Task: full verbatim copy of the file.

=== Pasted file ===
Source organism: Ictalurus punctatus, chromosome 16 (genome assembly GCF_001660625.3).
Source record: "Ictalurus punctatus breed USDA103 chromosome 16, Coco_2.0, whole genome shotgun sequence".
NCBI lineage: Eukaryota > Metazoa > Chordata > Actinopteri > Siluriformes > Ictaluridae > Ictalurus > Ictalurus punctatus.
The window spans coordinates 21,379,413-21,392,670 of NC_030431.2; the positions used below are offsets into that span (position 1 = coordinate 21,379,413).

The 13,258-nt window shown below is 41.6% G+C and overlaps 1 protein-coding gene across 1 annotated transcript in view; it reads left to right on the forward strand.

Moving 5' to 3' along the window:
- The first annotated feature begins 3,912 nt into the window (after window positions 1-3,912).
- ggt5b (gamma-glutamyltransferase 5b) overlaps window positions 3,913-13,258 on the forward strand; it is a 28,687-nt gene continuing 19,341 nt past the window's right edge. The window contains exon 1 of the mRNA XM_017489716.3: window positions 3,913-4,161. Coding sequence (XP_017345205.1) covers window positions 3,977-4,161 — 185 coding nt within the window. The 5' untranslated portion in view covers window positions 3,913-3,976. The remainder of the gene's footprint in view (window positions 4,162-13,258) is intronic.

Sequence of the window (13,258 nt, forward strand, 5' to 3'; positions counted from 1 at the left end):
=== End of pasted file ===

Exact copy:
Source organism: Ictalurus punctatus, chromosome 16 (genome assembly GCF_001660625.3).
Source record: "Ictalurus punctatus breed USDA103 chromosome 16, Coco_2.0, whole genome shotgun sequence".
NCBI lineage: Eukaryota > Metazoa > Chordata > Actinopteri > Siluriformes > Ictaluridae > Ictalurus > Ictalurus punctatus.
The window spans coordinates 21,379,413-21,392,670 of NC_030431.2; the positions used below are offsets into that span (position 1 = coordinate 21,379,413).

The 13,258-nt window shown below is 41.6% G+C and overlaps 1 protein-coding gene across 1 annotated transcript in view; it reads left to right on the forward strand.

Moving 5' to 3' along the window:
- The first annotated feature begins 3,912 nt into the window (after window positions 1-3,912).
- ggt5b (gamma-glutamyltransferase 5b) overlaps window positions 3,913-13,258 on the forward strand; it is a 28,687-nt gene continuing 19,341 nt past the window's right edge. The window contains exon 1 of the mRNA XM_017489716.3: window positions 3,913-4,161. Coding sequence (XP_017345205.1) covers window positions 3,977-4,161 — 185 coding nt within the window. The 5' untranslated portion in view covers window positions 3,913-3,976. The remainder of the gene's footprint in view (window positions 4,162-13,258) is intronic.

Sequence of the window (13,258 nt, forward strand, 5' to 3'; positions counted from 1 at the left end):